The question in relation to this section is one of principle. When a couple of years ago we had a Bill going through this and the other House providing for an increase in motor taxation, the then Minister for Local Government put forward the reasons, for that increase in taxation. At that time, on behalf of the then Government, he gave a solemn pledge to the members of both Houses and through them, to the people who had to find the tax—the motor users—that that money would be used for their benefit. When that Bill was going through the Houses of the Oireachtas, the members comprising the present Government were the persons who were most vocal in their demand that that pledge should be given by the Minister, that all the additional moneys collected in the increased tax would be utilised in giving a better service to the users of motor transport and that it should not be utilised in the manner in which the Minister now proposes to use it.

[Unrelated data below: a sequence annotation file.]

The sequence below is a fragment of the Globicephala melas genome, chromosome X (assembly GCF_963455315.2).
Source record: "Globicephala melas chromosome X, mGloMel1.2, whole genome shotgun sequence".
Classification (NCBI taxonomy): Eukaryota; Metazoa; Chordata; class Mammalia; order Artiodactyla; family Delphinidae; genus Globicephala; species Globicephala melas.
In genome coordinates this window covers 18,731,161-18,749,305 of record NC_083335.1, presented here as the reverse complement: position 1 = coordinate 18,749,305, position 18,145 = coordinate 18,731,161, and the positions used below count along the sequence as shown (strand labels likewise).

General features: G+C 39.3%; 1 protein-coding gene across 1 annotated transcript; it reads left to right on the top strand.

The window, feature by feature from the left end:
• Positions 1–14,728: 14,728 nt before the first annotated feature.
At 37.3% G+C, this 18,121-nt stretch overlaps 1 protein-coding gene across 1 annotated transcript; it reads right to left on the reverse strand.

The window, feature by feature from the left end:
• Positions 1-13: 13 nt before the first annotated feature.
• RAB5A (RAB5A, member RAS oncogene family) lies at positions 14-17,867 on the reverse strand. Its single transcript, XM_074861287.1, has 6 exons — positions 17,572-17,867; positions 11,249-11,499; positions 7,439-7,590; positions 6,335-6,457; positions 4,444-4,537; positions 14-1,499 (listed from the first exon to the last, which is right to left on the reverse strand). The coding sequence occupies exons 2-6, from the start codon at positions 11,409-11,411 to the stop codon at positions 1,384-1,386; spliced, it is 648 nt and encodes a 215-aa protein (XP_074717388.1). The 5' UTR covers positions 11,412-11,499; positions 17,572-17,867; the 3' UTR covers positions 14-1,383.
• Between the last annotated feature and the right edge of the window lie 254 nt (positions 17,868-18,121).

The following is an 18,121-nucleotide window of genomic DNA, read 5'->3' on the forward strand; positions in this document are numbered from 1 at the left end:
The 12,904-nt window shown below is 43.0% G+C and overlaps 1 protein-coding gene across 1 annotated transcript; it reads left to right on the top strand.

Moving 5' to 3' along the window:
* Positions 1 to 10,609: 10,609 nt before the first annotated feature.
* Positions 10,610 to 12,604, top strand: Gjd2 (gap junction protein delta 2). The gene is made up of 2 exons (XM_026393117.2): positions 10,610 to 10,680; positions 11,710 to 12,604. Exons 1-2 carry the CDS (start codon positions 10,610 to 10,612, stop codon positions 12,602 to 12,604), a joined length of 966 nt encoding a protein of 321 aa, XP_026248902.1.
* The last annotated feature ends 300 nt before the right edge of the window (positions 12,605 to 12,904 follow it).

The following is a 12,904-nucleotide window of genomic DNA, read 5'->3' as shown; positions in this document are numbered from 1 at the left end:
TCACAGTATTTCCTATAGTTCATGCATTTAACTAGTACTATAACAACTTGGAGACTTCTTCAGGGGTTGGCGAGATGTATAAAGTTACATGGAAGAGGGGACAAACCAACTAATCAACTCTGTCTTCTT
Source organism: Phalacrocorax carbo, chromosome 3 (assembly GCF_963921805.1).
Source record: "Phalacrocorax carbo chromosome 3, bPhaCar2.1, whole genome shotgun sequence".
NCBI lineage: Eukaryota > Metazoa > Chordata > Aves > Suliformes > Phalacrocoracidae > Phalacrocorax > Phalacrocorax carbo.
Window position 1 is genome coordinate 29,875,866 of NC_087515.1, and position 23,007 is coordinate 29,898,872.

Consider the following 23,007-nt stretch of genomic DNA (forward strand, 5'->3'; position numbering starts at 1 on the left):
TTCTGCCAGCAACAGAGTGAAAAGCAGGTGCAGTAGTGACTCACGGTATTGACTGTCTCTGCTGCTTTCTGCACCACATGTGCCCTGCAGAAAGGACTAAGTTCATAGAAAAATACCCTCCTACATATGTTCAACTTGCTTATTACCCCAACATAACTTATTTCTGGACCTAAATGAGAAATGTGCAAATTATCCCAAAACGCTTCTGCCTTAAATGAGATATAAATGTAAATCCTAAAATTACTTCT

It would have been very easy for the then Minister to have said he was going to create this fund by increasing taxation on motors and that, when he had collected it from the people, he was going to use it for other capital expenditure. I am sure each and every one of us could then have put forward our own pet schemes. I, for instance, could have suggested that the money should be used in the provision of housing or some other essential work, but the guarantee was given, and the money was extracted for the sole purpose of improving the roads and removing dangerous corners, thereby giving a greater service to the people contributing the money.